Pigweed poses stubborn problem for row crops

By Peter Kent

PigweedMike Marshall is as pigheaded about weed control as pigweed is prolific. Pigweed (Palmer amaranth) can produce up to 650,000 seeds per plant, making it a devastating weed in row crops, says Marshall, Extension weed specialist at the Edisto Research and Education Center in Blackville. The weed can grow two inches a day up to seven feet or more, crowding out crops, and is so tough that it can damage harvesting equipment.

Over the past 15 years, pigweed has adapted so herbicide is not as effective as it once was. The situation could lead to higher food prices because of lower crop yields and rising farm costs.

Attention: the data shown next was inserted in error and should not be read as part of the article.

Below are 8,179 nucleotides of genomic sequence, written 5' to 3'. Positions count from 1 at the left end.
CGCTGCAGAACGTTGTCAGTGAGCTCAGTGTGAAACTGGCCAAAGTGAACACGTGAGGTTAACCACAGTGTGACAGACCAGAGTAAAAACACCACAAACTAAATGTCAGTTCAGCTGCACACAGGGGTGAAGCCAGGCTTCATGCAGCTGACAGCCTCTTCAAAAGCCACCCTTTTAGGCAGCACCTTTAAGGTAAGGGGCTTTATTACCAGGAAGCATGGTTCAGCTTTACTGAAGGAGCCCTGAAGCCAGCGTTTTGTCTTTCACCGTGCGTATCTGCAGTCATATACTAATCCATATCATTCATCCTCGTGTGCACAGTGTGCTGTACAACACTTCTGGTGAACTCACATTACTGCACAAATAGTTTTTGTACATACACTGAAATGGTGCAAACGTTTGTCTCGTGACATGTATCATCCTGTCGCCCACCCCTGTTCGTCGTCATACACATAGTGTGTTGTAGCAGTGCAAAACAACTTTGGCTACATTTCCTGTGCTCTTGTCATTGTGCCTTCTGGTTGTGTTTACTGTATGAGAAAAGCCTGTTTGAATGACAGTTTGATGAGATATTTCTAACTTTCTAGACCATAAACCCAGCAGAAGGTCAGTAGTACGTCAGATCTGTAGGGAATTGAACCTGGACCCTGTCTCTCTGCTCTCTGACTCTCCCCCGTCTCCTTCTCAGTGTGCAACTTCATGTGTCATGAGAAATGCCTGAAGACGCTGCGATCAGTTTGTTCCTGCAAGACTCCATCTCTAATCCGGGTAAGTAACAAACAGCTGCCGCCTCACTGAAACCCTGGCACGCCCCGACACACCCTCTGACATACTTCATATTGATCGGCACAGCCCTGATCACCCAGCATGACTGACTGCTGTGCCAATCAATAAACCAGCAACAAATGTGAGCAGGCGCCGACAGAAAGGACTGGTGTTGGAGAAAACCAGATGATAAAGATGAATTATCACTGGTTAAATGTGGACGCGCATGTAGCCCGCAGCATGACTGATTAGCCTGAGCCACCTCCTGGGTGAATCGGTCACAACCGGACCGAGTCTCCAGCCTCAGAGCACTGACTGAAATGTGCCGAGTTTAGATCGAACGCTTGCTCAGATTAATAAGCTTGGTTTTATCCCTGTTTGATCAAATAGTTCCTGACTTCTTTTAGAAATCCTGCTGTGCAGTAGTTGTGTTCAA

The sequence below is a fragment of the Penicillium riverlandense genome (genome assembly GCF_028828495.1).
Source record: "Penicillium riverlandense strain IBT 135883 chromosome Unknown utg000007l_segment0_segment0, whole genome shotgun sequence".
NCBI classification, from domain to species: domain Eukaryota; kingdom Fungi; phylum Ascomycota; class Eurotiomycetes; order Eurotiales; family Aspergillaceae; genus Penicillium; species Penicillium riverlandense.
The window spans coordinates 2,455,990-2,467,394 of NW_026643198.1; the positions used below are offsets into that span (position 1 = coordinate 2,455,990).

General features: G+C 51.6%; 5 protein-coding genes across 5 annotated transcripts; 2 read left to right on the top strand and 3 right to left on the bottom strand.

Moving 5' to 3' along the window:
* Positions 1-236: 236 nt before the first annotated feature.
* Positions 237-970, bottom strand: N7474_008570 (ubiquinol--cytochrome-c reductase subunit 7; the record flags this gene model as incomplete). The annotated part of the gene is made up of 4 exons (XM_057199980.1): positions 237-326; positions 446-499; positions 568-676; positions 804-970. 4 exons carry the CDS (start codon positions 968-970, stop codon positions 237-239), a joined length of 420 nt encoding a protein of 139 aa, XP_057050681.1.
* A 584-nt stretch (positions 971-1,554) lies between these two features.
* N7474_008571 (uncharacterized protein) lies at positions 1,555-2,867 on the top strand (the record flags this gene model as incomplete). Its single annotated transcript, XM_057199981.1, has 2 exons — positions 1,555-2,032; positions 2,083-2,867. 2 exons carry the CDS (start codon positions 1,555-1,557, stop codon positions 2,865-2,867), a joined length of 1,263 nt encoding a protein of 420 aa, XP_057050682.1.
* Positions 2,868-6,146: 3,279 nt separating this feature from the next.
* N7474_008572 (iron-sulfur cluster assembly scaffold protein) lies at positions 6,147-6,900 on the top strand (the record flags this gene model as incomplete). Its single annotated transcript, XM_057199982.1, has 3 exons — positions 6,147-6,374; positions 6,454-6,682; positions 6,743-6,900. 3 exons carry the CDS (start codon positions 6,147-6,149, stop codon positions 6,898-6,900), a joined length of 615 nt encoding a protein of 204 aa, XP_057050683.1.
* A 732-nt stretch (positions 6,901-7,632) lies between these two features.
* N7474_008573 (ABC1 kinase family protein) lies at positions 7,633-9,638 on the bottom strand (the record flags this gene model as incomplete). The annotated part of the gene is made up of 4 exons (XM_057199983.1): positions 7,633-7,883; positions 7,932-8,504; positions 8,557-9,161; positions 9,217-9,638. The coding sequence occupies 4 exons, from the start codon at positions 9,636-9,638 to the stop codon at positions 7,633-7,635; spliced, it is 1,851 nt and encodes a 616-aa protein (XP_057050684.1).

Marshall and other Clemson scientists are coming up with ways to control pigweed. Some are high-tech, such as satellite-guided precision weed-killer treatments, and some are low-tech – pulling the weeds by hand.

“We have to use the herbicides we have wisely and keep chipping away at the whole landscape of weed resistance in cotton, soybeans, corn, wheat and other crops in South Carolina to manage the problem until we get new tools,” says Marshall.

For information: Mike Marshall, 803-284-3343 x 228, marsha3@clemson.edu